Renee is a colleague I work with quite often. She is an amazing perfusionist as well as administrator, mom, and just a decent all around human being. She has a pretty scathing wit- so beware.
She offered to share a policy on the administration of CUSTODIAL THK Cardioplegia. This is a collaborative effort as I have added some other valuable background information- garnered from other articles on this topic 🙂
So I welcome you to read it and share it. It is well written, and hopefully we shall add Renee to our editorial staff.
Perfusion Policies 101: Custodial Cardioplegia
Renee Toth, BS, CCP
Myocardial protection and preservation is a primary goal for open-heart surgery patients. To ensure that the patient’s heart is protected during ischemic arrest, the Perfusionist is responsible for the delivery of the cardioplegia solution. Custodiol HTK (Histidine-Trytophan-Ketoglutarate) is a crystalloid cardioplegia, an understanding of its function and delivery is essential.
Cardioplegia solution is the means by which the ischemic myocardium is protected from cell death. This is achieved by reducing myocardial metabolism through a reduction in cardiac work load and by the use of hypothermia.
- Chemically, the high potassium concentration present in most cardioplegia solutions decreases the membrane resting potential of cardiac cells.
- Interestingly Custodiol uses two other cations, Na+ and Ca++, to arrest the heart.
- By removing extracellular Na+ from perfusate the heart will not beat because the action potential is dependent upon extracellular Na ions.
- However the removal of Na+ does not alter the resting membrane potential of the cell.
- Likewise removal of extracellular Ca++ results in a decreased contractile force, and eventual arrest in diastole.
- Custodial HTK (Histidine-Tryptophan-Ketoglutarate) is an example of a low [K+] low [Na+] solution.
Chemistry and Pharmacology
- As a crystalloid cardioplegia solution, Custodiol HTK solution is considered an intracellular solution, i.e., electrolyte concentrations similar to an intracellular concentration, containing low concentrations of the electrolytes sodium, calcium, potassium and magnesium.
- Custodiol HTK Solution also contains a high concentration of an amino acid buffering agent, histidine/histidine hydrochloride, the amino acid tryptophan a-ketoglutarate, and the osmotic agent mannitol.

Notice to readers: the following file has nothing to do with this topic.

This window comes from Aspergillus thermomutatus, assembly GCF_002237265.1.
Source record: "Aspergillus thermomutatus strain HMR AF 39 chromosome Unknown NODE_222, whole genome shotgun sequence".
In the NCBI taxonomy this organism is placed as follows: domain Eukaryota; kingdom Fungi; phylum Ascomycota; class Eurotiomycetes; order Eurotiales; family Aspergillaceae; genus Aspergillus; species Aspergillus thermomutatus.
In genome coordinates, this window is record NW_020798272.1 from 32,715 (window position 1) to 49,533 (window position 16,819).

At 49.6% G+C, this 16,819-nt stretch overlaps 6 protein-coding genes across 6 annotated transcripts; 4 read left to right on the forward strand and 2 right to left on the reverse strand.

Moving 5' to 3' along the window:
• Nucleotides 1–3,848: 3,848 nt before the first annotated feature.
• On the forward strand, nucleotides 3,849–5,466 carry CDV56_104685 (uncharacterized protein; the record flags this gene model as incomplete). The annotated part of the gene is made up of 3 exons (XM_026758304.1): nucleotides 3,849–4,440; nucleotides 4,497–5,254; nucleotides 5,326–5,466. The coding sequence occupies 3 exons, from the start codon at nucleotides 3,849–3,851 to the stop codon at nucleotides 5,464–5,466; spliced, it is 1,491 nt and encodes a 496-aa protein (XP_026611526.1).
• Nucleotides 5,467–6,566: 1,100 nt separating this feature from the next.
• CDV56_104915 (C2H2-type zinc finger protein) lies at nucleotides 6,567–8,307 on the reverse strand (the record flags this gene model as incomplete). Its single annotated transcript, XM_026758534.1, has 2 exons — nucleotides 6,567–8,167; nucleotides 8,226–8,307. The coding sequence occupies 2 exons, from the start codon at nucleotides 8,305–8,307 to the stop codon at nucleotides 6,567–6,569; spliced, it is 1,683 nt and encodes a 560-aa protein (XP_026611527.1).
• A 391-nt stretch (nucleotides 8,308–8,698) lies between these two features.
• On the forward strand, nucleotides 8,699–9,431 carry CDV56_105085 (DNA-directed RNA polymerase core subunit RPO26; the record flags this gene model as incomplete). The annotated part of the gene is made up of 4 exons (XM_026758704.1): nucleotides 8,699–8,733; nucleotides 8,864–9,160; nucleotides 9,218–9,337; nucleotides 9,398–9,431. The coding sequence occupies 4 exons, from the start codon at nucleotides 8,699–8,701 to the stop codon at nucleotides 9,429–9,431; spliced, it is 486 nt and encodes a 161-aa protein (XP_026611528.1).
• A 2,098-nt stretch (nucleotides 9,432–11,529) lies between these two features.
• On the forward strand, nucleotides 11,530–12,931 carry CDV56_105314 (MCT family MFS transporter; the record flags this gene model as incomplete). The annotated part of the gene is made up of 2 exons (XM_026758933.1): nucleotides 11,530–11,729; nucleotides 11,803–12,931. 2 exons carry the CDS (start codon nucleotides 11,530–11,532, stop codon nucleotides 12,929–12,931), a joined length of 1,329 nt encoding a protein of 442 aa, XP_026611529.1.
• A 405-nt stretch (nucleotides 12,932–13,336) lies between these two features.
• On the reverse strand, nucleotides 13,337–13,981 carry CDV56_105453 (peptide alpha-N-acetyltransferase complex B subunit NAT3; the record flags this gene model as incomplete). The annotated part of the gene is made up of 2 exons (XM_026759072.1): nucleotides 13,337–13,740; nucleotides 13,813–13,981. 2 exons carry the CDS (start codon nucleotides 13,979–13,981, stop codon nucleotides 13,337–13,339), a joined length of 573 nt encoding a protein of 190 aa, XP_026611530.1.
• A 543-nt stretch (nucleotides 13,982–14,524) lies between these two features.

- The histindine/histidine hydrochloride buffering system provides normal osmolarity and enhances the solution’s buffering capacity during the ischemic-induced acidosis. With the exception of mannitol, all constituents are normally found in the body.
- Custodiol HTK Solution is devoid of colloid and has a viscosity of 1.8 cP, which is similar to the viscosity of water (1.0020 cP). The osmolality of Custodiol HTK Solution is 310 mosmol/kg.
- The pH of Custodiol HTK Solution is 7.02 – 7.2 at 25°C.
- The low sodium content makes it possible to use a high concentration of biological buffer systems, namely histidine and histidine HCL which confer a buffering capacity superior to that of blood.
- The histidine/histidine hydrochloride buffering system provides osmolarity and enhances the solution’s buffering capacity during ischemia-induced acidosis. Histidine is also an effective membrane protectant, and improves the provision of ATP.
- Custodiol HTK Solution contains the amino acid tryptophan to protect cell membranes. a-ketoglutarate helps to stabilize cell membranes and is a substrate for anaerobic metabolism; it is an intermediary in the Krebs cycle and a precursor of nicotinamide adenine dinucleotide offering improved production of ATP during reperfusion and inhibiting the production of lactate through glycolysis.
- Mannitol maintains physiological or slightly increased osmolality and thereby counteracts the colloidal osmotic pressure of intracellular protein to reduce cellular edema. Mannitol may also act as a free-radical scavenger.
- The efficacy of the low sodium and low calcium concept of Custodiol HTK Solution, buffered with Histidine, has been demonstrated in a number of studies.
- The advantages of Custodiol HTK Solution to improve clinical outcomes are, in part, based on the buffer effect of histidine/histidine hydrochloride which may enhance the efficiency of anaerobic glycolysis. Also, the addition of mannitol has been shown to decrease cellular edema.
- Custodial HTK will be delivered at 3-40 Celsius, 20 ml/kg to a maximum of 2 liters for the initial dose; subsequent doses are delivered at 3-40 Celsius, 10ml/kg to a maximum of 1 liter. The delivery pressure for Custodial is different from blood based cardioplegia due to its low viscosity, which is similar to sterile water. The pressure drop with custodiol for the long plegia needle is only 25 mmhg and for the “push/pull” plegia catheter it is only 15 mmhg.
- Initially Custodiol will be delivered at a line pressure of approximately 125 mmhg with the long plegia needle or approximately 115 mmhg with the push pull until an electrical arrest of the heart. The line pressure will then be reduced to approximately 75 mmhg with the Long plegia needle or approximately 65 mmhg with the push pull.
- The nature of Custodial allows for extended ischemic periods. The perfusionist will notify the Surgeon at 90 minutes after the initial dose. An additional dose of 10ml/kg should be given before 120 minutes of myocardial ischemia has passed.
- Due to the electrolyte properties of Custodiol HTK, systemic Na+ levels will drop precipitously, Ph may also drop and also the crystalloid load from the Custodial will need to be removed.
- Add a Hemoconcentrator into your ECC
- Therefore, to correct these imbalances, continuous hemoconcentration and ZBUF (Zero-Balance UltraFiltration) will need to be performed on all patients receiving Custodiol. After removing the crystalloid load, ZBUF will need to be performed using at least, 1 liter of 0.9% NaCl with 50ml of Sodium Bicarbonate added to it.